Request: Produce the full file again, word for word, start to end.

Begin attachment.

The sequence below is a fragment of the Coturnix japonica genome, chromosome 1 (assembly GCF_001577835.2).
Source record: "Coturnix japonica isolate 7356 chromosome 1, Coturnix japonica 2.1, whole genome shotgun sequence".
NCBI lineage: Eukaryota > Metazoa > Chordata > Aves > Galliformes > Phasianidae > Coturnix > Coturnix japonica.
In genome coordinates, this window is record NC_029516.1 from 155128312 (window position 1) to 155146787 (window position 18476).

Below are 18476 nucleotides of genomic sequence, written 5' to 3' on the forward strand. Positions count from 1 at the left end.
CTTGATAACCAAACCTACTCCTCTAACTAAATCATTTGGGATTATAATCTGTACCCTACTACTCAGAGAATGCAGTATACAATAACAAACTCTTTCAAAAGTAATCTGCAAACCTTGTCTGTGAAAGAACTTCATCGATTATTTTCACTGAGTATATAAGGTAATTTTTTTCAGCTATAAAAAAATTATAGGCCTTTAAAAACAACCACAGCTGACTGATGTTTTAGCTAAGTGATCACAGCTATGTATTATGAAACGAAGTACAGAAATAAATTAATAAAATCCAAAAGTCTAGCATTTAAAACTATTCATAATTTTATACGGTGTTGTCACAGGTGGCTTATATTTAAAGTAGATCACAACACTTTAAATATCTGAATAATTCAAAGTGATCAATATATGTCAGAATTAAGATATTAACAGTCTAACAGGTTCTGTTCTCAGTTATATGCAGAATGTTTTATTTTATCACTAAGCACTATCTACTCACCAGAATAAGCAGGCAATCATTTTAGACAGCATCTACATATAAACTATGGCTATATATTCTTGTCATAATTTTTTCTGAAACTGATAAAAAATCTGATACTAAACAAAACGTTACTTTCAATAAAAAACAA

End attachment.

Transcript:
The sequence below is a fragment of the Coturnix japonica genome, chromosome 1 (assembly GCF_001577835.2).
Source record: "Coturnix japonica isolate 7356 chromosome 1, Coturnix japonica 2.1, whole genome shotgun sequence".
NCBI lineage: Eukaryota > Metazoa > Chordata > Aves > Galliformes > Phasianidae > Coturnix > Coturnix japonica.
In genome coordinates, this window is record NC_029516.1 from 155128312 (window position 1) to 155146787 (window position 18476).

Below are 18476 nucleotides of genomic sequence, written 5' to 3' on the forward strand. Positions count from 1 at the left end.
CTTGATAACCAAACCTACTCCTCTAACTAAATCATTTGGGATTATAATCTGTACCCTACTACTCAGAGAATGCAGTATACAATAACAAACTCTTTCAAAAGTAATCTGCAAACCTTGTCTGTGAAAGAACTTCATCGATTATTTTCACTGAGTATATAAGGTAATTTTTTTCAGCTATAAAAAAATTATAGGCCTTTAAAAACAACCACAGCTGACTGATGTTTTAGCTAAGTGATCACAGCTATGTATTATGAAACGAAGTACAGAAATAAATTAATAAAATCCAAAAGTCTAGCATTTAAAACTATTCATAATTTTATACGGTGTTGTCACAGGTGGCTTATATTTAAAGTAGATCACAACACTTTAAATATCTGAATAATTCAAAGTGATCAATATATGTCAGAATTAAGATATTAACAGTCTAACAGGTTCTGTTCTCAGTTATATGCAGAATGTTTTATTTTATCACTAAGCACTATCTACTCACCAGAATAAGCAGGCAATCATTTTAGACAGCATCTACATATAAACTATGGCTATATATTCTTGTCATAATTTTTTCTGAAACTGATAAAAAATCTGATACTAAACAAAACGTTACTTTCAATAAAAAACAA